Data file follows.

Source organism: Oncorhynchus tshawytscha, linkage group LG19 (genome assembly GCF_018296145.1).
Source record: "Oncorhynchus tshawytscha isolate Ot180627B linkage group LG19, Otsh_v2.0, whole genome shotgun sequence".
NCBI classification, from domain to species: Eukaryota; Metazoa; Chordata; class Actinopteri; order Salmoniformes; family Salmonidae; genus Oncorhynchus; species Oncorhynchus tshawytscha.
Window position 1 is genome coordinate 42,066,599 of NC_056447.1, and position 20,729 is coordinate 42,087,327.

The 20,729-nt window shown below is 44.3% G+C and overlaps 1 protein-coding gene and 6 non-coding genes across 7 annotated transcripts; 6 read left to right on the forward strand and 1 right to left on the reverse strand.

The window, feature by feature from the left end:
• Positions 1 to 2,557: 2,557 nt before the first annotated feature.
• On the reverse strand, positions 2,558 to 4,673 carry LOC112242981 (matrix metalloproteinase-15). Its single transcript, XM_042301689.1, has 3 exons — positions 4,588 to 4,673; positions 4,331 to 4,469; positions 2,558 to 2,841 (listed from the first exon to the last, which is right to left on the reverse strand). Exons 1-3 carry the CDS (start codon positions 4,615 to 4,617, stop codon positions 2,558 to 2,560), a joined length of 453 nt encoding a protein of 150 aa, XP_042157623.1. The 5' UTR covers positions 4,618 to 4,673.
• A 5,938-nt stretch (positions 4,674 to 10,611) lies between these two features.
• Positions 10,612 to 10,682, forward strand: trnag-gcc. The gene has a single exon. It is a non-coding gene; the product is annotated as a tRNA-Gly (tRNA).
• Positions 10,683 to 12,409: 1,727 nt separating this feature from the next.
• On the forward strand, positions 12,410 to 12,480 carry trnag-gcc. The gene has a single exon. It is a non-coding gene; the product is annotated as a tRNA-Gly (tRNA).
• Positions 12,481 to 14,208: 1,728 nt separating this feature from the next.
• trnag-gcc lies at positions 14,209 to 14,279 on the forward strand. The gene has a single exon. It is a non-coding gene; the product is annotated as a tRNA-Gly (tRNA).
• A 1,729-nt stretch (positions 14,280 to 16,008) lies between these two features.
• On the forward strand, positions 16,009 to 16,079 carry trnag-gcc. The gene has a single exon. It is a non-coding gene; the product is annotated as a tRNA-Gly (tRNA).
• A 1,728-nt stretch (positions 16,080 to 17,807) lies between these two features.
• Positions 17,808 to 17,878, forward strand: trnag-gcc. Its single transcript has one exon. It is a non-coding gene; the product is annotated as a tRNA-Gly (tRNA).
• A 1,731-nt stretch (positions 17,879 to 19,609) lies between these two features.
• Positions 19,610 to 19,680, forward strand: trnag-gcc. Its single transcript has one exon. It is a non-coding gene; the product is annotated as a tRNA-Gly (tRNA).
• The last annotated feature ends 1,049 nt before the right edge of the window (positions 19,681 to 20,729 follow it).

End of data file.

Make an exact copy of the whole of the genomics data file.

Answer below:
Source organism: Oncorhynchus tshawytscha, linkage group LG19 (genome assembly GCF_018296145.1).
Source record: "Oncorhynchus tshawytscha isolate Ot180627B linkage group LG19, Otsh_v2.0, whole genome shotgun sequence".
NCBI classification, from domain to species: Eukaryota; Metazoa; Chordata; class Actinopteri; order Salmoniformes; family Salmonidae; genus Oncorhynchus; species Oncorhynchus tshawytscha.
Window position 1 is genome coordinate 42,066,599 of NC_056447.1, and position 20,729 is coordinate 42,087,327.

The 20,729-nt window shown below is 44.3% G+C and overlaps 1 protein-coding gene and 6 non-coding genes across 7 annotated transcripts; 6 read left to right on the forward strand and 1 right to left on the reverse strand.

The window, feature by feature from the left end:
• Positions 1 to 2,557: 2,557 nt before the first annotated feature.
• On the reverse strand, positions 2,558 to 4,673 carry LOC112242981 (matrix metalloproteinase-15). Its single transcript, XM_042301689.1, has 3 exons — positions 4,588 to 4,673; positions 4,331 to 4,469; positions 2,558 to 2,841 (listed from the first exon to the last, which is right to left on the reverse strand). Exons 1-3 carry the CDS (start codon positions 4,615 to 4,617, stop codon positions 2,558 to 2,560), a joined length of 453 nt encoding a protein of 150 aa, XP_042157623.1. The 5' UTR covers positions 4,618 to 4,673.
• A 5,938-nt stretch (positions 4,674 to 10,611) lies between these two features.
• Positions 10,612 to 10,682, forward strand: trnag-gcc. The gene has a single exon. It is a non-coding gene; the product is annotated as a tRNA-Gly (tRNA).
• Positions 10,683 to 12,409: 1,727 nt separating this feature from the next.
• On the forward strand, positions 12,410 to 12,480 carry trnag-gcc. The gene has a single exon. It is a non-coding gene; the product is annotated as a tRNA-Gly (tRNA).
• Positions 12,481 to 14,208: 1,728 nt separating this feature from the next.
• trnag-gcc lies at positions 14,209 to 14,279 on the forward strand. The gene has a single exon. It is a non-coding gene; the product is annotated as a tRNA-Gly (tRNA).
• A 1,729-nt stretch (positions 14,280 to 16,008) lies between these two features.
• On the forward strand, positions 16,009 to 16,079 carry trnag-gcc. The gene has a single exon. It is a non-coding gene; the product is annotated as a tRNA-Gly (tRNA).
• A 1,728-nt stretch (positions 16,080 to 17,807) lies between these two features.
• Positions 17,808 to 17,878, forward strand: trnag-gcc. Its single transcript has one exon. It is a non-coding gene; the product is annotated as a tRNA-Gly (tRNA).
• A 1,731-nt stretch (positions 17,879 to 19,609) lies between these two features.
• Positions 19,610 to 19,680, forward strand: trnag-gcc. Its single transcript has one exon. It is a non-coding gene; the product is annotated as a tRNA-Gly (tRNA).
• The last annotated feature ends 1,049 nt before the right edge of the window (positions 19,681 to 20,729 follow it).